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Fourth Sunday After Epiphany

Many of us might remember where we were on September 11. We might remember where we were, maybe we remember the fear we felt, the confusion, the anger. Maybe we had a loved one in New York or Washington and we waited to hear whether they were okay…

Walking toward love

Wicker Park Lutheran Church

Vicar Sarah Derrick

February 3rd, 2019

Many of us might remember where we were on September 11. We might remember where we were, maybe we remember the fear we felt, the confusion, the anger. Maybe we had a loved one in New York or Washington and we waited to hear whether they were okay.

This weekend, I heard a story of a Muslim woman in New York on the day of September 11. Her brother was a doctor and her family waited anxiously to learn if he had headed into the towers following the attacks, ultimately they would learn that he had not survived. In her waiting, she received a call from her children’s school that there were mobs gathering outside. When she arrived, she had to fight through angry crowds, in her own neighborhood, making her way inside to retrieve her children. As she left the school with her children, she recalled an encounter with an angry man yelling at her and saying all kinds of terrible things to her—about her hijab that covered her head, about Islam, about her family. She recalled her decision to get out of her car and walk back toward this man, her decision to testify to who she was and what the religion she followed stood for—love and peace. She described the sheer rage in this man’s eyes, and how in their encounter, she saw his eyes change. When the police arrived, and moved toward the man to arrest him, she pleaded with the officer not to arrest him, and they didn’t.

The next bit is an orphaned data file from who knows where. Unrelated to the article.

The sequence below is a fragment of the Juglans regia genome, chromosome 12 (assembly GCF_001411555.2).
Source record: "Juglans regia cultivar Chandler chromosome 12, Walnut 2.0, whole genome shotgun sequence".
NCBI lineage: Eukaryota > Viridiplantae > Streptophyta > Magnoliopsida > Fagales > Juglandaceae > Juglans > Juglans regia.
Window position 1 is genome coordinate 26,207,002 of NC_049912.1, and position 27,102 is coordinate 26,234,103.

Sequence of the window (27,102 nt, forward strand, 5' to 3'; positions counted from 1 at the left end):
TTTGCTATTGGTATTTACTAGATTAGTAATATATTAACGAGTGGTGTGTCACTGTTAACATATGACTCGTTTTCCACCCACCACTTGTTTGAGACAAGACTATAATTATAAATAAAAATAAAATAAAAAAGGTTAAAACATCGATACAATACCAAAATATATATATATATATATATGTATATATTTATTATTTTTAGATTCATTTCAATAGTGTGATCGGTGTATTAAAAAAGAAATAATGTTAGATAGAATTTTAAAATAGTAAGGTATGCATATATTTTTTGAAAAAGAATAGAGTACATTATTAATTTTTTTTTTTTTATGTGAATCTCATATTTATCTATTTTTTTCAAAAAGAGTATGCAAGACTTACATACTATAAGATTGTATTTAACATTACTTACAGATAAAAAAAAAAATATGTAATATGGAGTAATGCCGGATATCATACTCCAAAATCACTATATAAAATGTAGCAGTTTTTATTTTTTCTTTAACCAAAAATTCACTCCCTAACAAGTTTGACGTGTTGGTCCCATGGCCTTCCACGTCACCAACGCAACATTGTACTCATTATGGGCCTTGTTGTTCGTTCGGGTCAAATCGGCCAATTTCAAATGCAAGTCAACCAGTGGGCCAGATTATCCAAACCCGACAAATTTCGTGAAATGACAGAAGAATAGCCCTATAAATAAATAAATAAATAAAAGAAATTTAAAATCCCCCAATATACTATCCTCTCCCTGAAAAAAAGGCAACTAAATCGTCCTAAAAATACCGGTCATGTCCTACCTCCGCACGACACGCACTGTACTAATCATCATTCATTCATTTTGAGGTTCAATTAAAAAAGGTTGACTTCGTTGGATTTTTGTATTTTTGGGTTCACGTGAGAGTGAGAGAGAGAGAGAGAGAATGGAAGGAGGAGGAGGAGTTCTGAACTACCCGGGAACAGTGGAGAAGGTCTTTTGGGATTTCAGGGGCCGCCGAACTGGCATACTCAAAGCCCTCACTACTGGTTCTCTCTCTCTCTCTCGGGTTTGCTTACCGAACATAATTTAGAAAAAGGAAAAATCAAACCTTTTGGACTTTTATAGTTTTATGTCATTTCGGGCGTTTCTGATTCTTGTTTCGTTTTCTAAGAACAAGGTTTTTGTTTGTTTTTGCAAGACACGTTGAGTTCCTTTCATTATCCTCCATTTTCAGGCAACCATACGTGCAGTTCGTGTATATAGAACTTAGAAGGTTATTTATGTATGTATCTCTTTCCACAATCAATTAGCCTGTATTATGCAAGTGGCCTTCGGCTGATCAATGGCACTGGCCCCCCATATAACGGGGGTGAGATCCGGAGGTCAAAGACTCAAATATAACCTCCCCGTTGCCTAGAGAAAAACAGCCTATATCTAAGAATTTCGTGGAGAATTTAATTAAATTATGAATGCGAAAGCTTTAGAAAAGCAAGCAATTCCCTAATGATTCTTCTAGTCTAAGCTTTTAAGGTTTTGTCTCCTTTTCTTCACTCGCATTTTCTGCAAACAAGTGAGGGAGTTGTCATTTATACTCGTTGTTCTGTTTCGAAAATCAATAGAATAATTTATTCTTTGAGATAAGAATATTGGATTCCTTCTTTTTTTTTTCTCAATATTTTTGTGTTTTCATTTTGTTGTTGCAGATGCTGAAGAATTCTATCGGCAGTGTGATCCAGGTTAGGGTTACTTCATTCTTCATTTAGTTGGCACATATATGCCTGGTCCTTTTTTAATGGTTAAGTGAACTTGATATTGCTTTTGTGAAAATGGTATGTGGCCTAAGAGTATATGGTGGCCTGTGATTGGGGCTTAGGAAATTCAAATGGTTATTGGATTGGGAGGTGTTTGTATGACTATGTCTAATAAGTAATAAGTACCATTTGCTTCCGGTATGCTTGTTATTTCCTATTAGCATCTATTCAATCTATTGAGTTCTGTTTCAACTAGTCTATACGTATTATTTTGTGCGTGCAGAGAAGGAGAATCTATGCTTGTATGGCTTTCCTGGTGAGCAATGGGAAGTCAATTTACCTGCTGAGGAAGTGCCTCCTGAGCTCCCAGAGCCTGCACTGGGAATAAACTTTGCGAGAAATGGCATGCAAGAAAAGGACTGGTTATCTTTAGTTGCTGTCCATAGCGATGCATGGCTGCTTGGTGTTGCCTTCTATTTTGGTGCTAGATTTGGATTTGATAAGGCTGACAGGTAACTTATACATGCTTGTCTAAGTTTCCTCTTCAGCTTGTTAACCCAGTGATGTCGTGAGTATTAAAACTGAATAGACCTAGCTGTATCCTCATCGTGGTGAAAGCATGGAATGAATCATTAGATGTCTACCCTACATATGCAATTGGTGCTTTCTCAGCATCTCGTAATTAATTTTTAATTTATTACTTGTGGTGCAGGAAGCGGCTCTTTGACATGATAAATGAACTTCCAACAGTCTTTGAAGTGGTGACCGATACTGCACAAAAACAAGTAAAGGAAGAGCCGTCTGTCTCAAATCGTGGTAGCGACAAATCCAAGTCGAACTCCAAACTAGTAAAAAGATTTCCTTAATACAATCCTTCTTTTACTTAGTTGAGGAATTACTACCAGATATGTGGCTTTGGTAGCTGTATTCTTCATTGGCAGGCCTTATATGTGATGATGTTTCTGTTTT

Rohina’s story[1] is a story that moves between love and rage, fluidly. Love and concern for her brother, rage at a tragedy of catastrophic proportion, love for her children, the rage of an angry crowd, love and respect of one’s own self, the rage of a man who is fearful.

It isn’t a story that begins in rage and ends in love. It is a story that oscillated between the two.

And I wonder if the relationship between love and rage isn’t what the creators of the lectionary (this shared order of readings from week to week) had in mind this fourth Sunday in Epiphany.